Mother Culture Link-up

Mother Culture is a topic that has been much on my mind this past year, but mostly in the form of wondering if it really, actually was worth my time.  I first discovered this concept in a Parent’s Review article of the same name, an article from which I will quote extensively. If you haven’t read it before, I would urge you to take the time to do so now.

To be honest, I have forgotten why feeding my mind and soul is so important.  Right now nothing matters besides the dishes and the animals and the snippy children and the noses that need wiped.  All I want to do is tidy and clean over and over again, the only way I know to express my love and prove my worth.  My mind is tired and my body is exhausted and my soul is in agony and all I can see is the doll that needs picked up and the math page that needs finished.

All at once (to take an extreme case), a young girl who has all her life been sheltered and shielded, not only from every trouble, but from every experience of life, is made responsible for the home happiness of her husband………………….. Before she marries, she pictures to herself little of the extreme difficulties of managing that most complicated of machines, a household–not for one week only, during her mother’s absence, but for year after year, without stop or stay, for the rest of her time.

If these two things are difficult, how very much the case is complicated when a wholly untried responsibility comes upon her, and not only her own health, but that of another depends on how she manages her life. And then, perhaps, just as she is grasping the situation, and one child fills her whole heart, more room is wanted, and more and more, and the servant questions goes on, the management of expenditure goes on, the desire to be more than ever her husband’s companion grows stronger and stronger, and the centre of it all is one little woman–wife, mother, mistress all in one! Then it is that she gets overdone. Then it is that she wears herself out. Then it is that, in her efforts to be ideal wife, mother, and mistress, she forgets that she is herself. Then it is, in fact, that she stops growing.

I am a good housekeeper now.  It’s been a week, more than a week, longer than I have ever gone in my life.  I have a clean and tidy home, the meals are served on time and all the school work is getting done.  It is the culmination of years of research, weeping, prayer, lists, heart-ache, longing, striving, effort upon effort upon effort, failure upon failure upon failure.  Years of learning to see myself as I truly am, and then not allowing that horrifying realization to handicap me. I have run this race, and I have achieved my goal.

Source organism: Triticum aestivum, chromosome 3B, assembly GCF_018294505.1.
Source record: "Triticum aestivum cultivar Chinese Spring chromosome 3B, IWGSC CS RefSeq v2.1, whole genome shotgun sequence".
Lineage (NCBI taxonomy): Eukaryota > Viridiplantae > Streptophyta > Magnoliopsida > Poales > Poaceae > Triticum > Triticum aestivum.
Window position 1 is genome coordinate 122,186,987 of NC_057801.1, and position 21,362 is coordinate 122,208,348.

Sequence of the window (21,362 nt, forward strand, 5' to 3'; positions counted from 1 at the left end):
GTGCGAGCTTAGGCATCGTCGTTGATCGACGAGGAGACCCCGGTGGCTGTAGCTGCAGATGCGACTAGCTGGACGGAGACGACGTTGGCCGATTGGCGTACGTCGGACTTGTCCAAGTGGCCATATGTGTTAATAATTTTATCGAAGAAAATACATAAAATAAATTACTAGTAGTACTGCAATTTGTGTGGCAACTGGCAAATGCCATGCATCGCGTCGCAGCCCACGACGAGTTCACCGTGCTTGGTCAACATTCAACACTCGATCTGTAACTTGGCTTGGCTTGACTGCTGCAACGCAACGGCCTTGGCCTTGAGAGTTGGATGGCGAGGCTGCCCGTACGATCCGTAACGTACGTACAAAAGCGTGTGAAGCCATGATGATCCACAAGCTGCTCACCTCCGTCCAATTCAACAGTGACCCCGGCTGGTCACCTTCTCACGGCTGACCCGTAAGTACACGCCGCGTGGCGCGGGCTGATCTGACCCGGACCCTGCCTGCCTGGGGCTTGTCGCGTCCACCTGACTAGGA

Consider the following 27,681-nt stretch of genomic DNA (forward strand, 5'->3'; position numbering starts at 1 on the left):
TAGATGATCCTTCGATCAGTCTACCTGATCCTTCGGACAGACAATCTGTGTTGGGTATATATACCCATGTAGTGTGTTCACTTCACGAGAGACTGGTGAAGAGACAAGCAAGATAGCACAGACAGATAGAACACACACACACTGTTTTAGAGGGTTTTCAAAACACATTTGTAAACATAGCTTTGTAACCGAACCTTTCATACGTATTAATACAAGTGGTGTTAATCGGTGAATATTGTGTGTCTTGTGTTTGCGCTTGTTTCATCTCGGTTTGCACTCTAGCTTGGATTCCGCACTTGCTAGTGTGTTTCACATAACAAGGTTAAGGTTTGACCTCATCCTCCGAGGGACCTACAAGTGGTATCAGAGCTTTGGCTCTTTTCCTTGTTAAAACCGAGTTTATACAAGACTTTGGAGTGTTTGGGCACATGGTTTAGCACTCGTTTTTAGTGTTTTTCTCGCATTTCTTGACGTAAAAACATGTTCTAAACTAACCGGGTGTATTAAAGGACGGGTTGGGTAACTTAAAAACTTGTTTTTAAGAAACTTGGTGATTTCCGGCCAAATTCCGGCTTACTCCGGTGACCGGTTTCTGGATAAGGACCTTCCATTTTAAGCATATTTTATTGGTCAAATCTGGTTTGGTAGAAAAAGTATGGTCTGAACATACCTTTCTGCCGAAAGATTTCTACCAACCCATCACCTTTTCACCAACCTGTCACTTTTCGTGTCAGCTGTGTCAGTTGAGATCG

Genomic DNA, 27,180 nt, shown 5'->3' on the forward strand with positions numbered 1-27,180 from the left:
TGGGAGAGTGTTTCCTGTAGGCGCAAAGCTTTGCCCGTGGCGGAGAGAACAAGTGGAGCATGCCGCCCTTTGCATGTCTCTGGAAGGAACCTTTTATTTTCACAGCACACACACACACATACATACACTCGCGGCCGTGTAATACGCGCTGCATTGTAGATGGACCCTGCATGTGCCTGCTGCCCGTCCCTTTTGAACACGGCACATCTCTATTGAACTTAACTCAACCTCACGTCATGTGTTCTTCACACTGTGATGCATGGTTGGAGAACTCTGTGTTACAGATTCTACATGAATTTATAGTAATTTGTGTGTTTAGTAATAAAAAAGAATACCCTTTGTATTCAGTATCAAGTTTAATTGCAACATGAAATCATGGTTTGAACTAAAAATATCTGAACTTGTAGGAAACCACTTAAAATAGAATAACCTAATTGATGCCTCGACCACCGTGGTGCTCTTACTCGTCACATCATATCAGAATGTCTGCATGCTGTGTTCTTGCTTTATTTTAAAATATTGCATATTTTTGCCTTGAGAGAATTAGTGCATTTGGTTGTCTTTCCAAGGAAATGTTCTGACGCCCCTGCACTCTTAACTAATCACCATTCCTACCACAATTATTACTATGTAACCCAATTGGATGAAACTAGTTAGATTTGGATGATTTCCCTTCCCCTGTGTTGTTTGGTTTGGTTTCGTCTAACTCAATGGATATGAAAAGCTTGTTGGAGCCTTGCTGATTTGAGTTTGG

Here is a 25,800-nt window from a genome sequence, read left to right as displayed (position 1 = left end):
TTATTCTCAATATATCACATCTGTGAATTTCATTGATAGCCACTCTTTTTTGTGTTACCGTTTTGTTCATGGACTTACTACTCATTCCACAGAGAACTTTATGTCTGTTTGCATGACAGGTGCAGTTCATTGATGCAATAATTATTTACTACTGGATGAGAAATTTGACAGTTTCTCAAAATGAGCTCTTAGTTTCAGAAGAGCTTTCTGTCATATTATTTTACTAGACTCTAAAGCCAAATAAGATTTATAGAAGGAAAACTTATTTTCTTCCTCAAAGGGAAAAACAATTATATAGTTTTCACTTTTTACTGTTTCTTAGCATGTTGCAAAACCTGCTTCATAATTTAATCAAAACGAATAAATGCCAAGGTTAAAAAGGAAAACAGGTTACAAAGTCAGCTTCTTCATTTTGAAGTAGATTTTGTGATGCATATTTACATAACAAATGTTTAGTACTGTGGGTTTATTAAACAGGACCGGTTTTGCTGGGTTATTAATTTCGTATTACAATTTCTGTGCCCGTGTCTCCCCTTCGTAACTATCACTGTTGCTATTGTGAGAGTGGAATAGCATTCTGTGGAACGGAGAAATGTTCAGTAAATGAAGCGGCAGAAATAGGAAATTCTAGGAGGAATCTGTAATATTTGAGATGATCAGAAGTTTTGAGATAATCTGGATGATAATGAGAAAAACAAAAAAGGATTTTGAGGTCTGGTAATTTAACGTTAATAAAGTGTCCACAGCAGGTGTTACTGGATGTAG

Yet today my Rosie sat down to sew herself a little shawl for her doll, and quietly commented that she hopes very much she won’t be a mom when she grows up.  Further questioning revealed that she would like to be able to make beautiful things, not always work and only think about making things.

Last night, when I tried to explain my transformation to a confused husband, he seemed horrified rather than pleased. I’m still not sure why, and not knowing bothers me.  I feel as if I finally have something to offer, something worth loving, but the people I am trying to serve have already discovered how to not need me.

There is no sadder sight in life than a mother, who has so used herself up in her children’s childhood, that she has nothing to give them in their youth. When babyhood is over and school begins, how often children take to proving that their mother is wrong. Do you as often see a child proving to its father that he is wrong? I think not. For the father is growing far more often than the mother. He is gaining experience year by year, but she is standing still. Then, when her children come to that most difficult time between childhood and full development she is nonplussed; and, though she may do much for her children, she cannot do all she might, if she, as they, were growing!

Is there not some need for “mother culture”? But how is the state of things to be altered? So many mothers say, “I simply have no time for myself!” “I never read a book!” Or else, “I don’t think it is right to think of myself!” They not only starve their minds, but they do it deliberately, and with a sense of self-sacrifice which seems to supply ample justification. There are, moreover, unfortunately, only too many people who think that sort of thing so lovely that public opinion appears to justify it. But does public opinion justify anything?  Does it justify tight-lacing–or high heels–or bearing-reins for horses? It can never justify anything which leads to the “Oh, it’s only mother” tone in any young person.